all of which brings me to masks. here these are worn by those with a cough or something catchy so that they don't spread it. granted when you first see people wearing them you think it must be because of something far more deadly but in fact it's often just mildly sick people being thoughtful. like a bicycle helmet though - there's often a feeling that they are a bit unnecessary or unfashionable but it's just another necessity in the world of compact living.
if only the bloke on the train had been wearing one I might have had a weekend and got to wear my other mask to the hallowe'en party. boo.
Posted by stupot at 01:26 PM Monday 31 Oct
having a single fish in japan is usually a pretty public affair if you're male.
seeing a sober business man pishing in the street is perhaps becoming slightly less common but seeing a bunch of old women and some schoolgirls pass you on your right as you settle in at the urinal in the station takes some getting used to.
I remember visiting a bar where they had a unisex toilet and you were confronted with 10 glass cubicles on entering. tentatively you step forward, into the cubicle and when you turn around to close the door you can still see out. only when engaging the lock did the gel sandwiched between the glass turn opaque and you could kind of relax. it's a bit like that here but without the gel or the glass.
also - I've nothing scientific to go on but I have recently had a hunch that japanese guys are slightly more vocal when they're dropping off the kids at the pool. it could just be the universally sad truth that toilets, with some of the most horrendous, boak inducing noises, are also quieter than your average shrine. the few times in my life I've begged for elavator music were infact in public toilets and not in lifts.
so if you pop in for a jonny cash when you're out-and-about, be prepared for the feeling of being watched.............it's probably true.
Posted by stupot at 11:45 PM Thursday 13 Oct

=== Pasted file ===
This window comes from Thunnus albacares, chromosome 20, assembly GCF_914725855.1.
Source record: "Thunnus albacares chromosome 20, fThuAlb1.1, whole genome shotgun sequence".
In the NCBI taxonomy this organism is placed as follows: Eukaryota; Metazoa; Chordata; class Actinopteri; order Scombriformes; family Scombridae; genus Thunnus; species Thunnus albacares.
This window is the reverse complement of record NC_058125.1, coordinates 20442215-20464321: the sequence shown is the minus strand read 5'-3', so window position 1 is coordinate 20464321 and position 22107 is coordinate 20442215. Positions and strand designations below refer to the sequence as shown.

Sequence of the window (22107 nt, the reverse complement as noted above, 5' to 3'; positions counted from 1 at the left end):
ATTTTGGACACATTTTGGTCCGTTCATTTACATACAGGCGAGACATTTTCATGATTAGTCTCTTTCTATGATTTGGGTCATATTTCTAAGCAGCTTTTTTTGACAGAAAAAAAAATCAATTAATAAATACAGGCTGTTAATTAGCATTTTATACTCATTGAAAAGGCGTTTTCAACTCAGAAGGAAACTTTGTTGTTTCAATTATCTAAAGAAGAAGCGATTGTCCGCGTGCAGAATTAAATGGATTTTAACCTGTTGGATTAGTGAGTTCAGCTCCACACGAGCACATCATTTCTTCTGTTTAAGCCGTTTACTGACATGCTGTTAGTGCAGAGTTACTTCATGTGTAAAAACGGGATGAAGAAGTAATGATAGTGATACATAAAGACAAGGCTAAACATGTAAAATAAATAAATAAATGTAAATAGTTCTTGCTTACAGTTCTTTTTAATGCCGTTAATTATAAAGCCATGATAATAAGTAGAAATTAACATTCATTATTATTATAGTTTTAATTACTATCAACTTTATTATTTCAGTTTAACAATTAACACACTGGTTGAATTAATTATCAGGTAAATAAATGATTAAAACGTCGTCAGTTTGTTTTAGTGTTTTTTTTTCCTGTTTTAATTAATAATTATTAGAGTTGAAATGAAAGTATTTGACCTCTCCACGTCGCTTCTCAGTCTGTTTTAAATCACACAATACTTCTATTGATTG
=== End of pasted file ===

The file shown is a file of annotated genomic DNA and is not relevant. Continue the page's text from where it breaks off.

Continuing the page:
Posted by stupot at 06:36 PM Friday 7 Oct
you see it alot in japan. sometimes you can be walking down a quiet street and you glance into a joiners workshop and he's taking a break to do it. often, when people are hanging around waiting for a train they do it. I know a guy who does it waiting for his food to warm in the microwave. in any case, practicing your swing is as much a national pastime as actually playing. with prices to do the real thing often matching the stereotype, most people make use of the free alternative. so put down your psp, go somewhere public and make an arse of yourself - this is even cheaper than the driving range.
Posted by stupot at 06:26 PM Friday 7 Oct
Posted by stupot at 02:44 AM Thursday 14 Jul
the epic saga that is the Osaka station refurbishment continues. actually I've no way of justifying that last statement but it has surely been a while. certainly since we arrived almost a year ago. anyway - for the apology notices, JR has employed dick bruna to do some posters, miffy style, that rocket off the cute scale and in turn must surely keep the customers happy. who could possibly comlpain that miffy is taking 'a bit too long with the steel structure'. it's a clever tactic.
on another note, I thought the trendy shopping area beside the station was very aptly named - 'Gare' - in keeping with the love of all things french in japan. unfortunately, Yuka tells me, it is pronounced 'Gary' in Osaka. just like wot it is in essex. so close, yet.......
Posted by stupot at 02:40 AM Thursday 14 Jul
Posted by stupot at 11:26 PM Saturday 9 Jul
arriving at the station after work tonight, tired and in need of a shower, we found a backlog of trains and would-be commuters going nowhere. immediately we decided it was a 'human-accident' and sure enough on the white-board upstairs it's written in big kanji. another business man takes to the tracks. and all we can say is how it would have been cheaper to do it on the JR line.
the departure boards were lifeless and so we voted to go to the pub and so there we were toasting the person who had put us in this position (it's funny how fate arranges things).
we eventually ride back toward the city and watch as train after overflowing train screen past us in a solid blur.
arriving home a little weary I was soon blessing cold showers, as I sat hosing myself down. then I went to the balcony and do the same to the plants as cheers from a baseball game in the park nearby occasionally float over. more frequent, like a background hum, are the almost continual zapping noises coming from the insects being drawn into the electric killers lying in wait beside the floodlights.
then as the floodlights are turned off and electricity flows into the rest of the neighbourhood again, fireworks bang and echo off the buildings without celebration. they just keep exploding as if someone is trying to break the atmosphere and get rid of the blanket of heat. and I wish them well.
Posted by stupot at 11:23 PM Saturday 9 Jul
so here we have a very normal train scene in japan - albeit without the sleeping business men and soft porn.